Name: Armenian Blackberry (Rubus armeniacus)
Other name: Himalayan blackberry
Clades: Angiosperms, Eudicots, Rosids
Description: Rubus armeniacus is a perennial plant that bears biennial stems ("canes") from the perennial root system. In its first year a new stem grows vigorously to its full length of 4–10 m, trailing along the ground or arching up to 4 m high. The stem is stout, up to 2–3 cm diameter at the base, and green. The canes can turn more red/purple if they are exposed to bright sunlight. This is common in the summer. The leaves on first year shoots are 7–20 cm long, palmately compound with either three or more commonly five leaflets. The leaflets are moderately serrated. Flowers are not produced on first year shoots. In its second year, the stem does not grow longer, but produces several side shoots, which bear smaller leaves with three leaflets (rarely a single leaflet). These leaflets are oval-acute, dark green above and pale to whitish below, with a toothed margin, and thorns along the midrib on the underside. The flowers are produced in late spring and early summer on panicles of 3–20 together on the tips of the second-year side shoots, each flower 2–2.5 cm diameter with five white or pale pink petals. The flowers are bisexual (perfect) containing both male and female reproductive structures.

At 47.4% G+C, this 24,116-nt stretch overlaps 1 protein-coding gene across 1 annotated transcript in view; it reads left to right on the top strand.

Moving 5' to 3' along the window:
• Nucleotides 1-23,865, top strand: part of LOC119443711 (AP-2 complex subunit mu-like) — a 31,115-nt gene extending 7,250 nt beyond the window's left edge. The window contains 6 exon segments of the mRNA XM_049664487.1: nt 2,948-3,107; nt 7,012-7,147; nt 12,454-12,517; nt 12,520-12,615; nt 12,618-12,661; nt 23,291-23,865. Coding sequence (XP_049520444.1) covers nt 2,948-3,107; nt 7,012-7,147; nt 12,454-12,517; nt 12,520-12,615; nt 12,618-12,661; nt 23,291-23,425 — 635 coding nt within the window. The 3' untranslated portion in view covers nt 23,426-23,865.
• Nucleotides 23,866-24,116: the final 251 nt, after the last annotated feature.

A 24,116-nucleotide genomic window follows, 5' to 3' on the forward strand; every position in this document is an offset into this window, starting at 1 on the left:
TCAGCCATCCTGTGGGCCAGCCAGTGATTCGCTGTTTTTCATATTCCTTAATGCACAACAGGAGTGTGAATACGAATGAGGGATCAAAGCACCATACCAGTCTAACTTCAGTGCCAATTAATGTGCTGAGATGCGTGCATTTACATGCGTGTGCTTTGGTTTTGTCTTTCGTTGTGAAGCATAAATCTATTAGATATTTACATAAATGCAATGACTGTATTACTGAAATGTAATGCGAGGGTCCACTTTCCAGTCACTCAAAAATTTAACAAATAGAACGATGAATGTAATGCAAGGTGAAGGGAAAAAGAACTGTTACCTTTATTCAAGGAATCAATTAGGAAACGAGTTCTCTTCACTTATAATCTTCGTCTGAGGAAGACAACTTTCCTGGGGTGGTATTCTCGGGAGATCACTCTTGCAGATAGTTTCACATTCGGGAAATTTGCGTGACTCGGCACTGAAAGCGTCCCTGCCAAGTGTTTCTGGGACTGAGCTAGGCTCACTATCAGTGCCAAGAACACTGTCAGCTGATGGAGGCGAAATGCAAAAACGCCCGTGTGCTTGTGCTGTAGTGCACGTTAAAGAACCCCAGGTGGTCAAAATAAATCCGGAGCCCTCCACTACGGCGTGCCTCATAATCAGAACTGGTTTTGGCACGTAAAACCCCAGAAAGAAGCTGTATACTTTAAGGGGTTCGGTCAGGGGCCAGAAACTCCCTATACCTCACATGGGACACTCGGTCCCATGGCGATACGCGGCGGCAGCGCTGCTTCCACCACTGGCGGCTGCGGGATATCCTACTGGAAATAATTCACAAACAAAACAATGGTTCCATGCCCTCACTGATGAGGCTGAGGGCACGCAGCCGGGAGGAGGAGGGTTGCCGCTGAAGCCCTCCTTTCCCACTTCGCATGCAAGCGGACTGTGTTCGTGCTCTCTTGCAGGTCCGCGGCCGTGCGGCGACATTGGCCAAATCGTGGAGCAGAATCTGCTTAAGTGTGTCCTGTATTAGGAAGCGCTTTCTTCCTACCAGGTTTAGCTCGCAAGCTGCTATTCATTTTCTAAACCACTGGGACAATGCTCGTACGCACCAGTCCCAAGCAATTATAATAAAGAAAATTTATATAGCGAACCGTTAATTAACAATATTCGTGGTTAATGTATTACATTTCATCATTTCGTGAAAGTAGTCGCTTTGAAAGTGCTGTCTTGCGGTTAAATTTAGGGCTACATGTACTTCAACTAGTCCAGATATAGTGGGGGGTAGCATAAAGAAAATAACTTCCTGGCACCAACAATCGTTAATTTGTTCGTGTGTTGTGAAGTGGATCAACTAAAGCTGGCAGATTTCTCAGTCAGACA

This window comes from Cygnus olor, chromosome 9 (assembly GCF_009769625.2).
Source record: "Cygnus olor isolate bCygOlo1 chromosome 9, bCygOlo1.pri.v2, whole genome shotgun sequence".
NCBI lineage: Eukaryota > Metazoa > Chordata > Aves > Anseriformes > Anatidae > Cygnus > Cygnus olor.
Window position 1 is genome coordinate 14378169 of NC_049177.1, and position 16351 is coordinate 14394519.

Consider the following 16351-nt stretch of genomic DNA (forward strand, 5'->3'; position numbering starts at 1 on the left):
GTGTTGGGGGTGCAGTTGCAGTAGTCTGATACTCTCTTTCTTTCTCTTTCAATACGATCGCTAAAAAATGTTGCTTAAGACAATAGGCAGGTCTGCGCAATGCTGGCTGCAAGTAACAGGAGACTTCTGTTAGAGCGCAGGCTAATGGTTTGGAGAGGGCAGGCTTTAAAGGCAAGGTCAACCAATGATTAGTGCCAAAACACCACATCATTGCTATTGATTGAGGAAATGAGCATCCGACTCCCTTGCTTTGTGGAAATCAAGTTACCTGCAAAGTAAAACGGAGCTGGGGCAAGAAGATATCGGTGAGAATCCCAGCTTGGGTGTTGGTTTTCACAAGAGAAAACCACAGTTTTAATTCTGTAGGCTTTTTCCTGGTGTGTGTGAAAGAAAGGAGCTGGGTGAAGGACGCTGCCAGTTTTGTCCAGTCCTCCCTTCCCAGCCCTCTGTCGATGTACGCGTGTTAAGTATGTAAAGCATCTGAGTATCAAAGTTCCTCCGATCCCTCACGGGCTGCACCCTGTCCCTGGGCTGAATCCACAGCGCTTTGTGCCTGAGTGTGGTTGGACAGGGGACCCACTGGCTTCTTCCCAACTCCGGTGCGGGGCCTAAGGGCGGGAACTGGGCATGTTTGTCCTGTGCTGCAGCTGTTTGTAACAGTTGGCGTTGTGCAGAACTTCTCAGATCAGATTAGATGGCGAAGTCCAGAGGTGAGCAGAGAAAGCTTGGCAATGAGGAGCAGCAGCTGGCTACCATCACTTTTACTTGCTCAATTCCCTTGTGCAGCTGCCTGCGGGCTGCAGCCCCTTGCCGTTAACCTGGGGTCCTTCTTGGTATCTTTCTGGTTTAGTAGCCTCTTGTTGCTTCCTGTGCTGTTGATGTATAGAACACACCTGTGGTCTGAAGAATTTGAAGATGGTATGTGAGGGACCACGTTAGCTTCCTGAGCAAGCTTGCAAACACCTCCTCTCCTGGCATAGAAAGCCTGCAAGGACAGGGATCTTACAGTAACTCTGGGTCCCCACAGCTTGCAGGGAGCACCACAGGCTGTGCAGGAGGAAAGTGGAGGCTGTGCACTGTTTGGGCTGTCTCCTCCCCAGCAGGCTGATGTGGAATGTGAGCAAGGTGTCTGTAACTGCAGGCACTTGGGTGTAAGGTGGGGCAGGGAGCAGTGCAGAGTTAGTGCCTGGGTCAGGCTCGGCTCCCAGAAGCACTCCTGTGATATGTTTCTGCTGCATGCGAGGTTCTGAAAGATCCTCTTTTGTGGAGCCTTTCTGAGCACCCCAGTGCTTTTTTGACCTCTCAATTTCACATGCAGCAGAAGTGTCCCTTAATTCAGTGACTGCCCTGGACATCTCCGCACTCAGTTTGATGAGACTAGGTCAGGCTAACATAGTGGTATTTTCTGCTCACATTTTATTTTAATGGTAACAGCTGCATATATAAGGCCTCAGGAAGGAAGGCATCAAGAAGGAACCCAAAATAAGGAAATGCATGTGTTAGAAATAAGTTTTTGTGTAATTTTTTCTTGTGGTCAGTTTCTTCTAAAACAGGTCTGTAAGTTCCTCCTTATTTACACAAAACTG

Distribution: It is native to Armenia and Northern Iran, and widely naturalized elsewhere. Rubus armeniacus soon escaped from cultivation and has become an invasive species in most of the temperate world. Because it is so hard to contain, it quickly gets out of control, with birds and other animals eating the fruit and then spreading the seeds.
Dymadex's entries on plants, living organism of the kind exemplified by trees, shrubs, herbs, grasses, ferns, and mosses.
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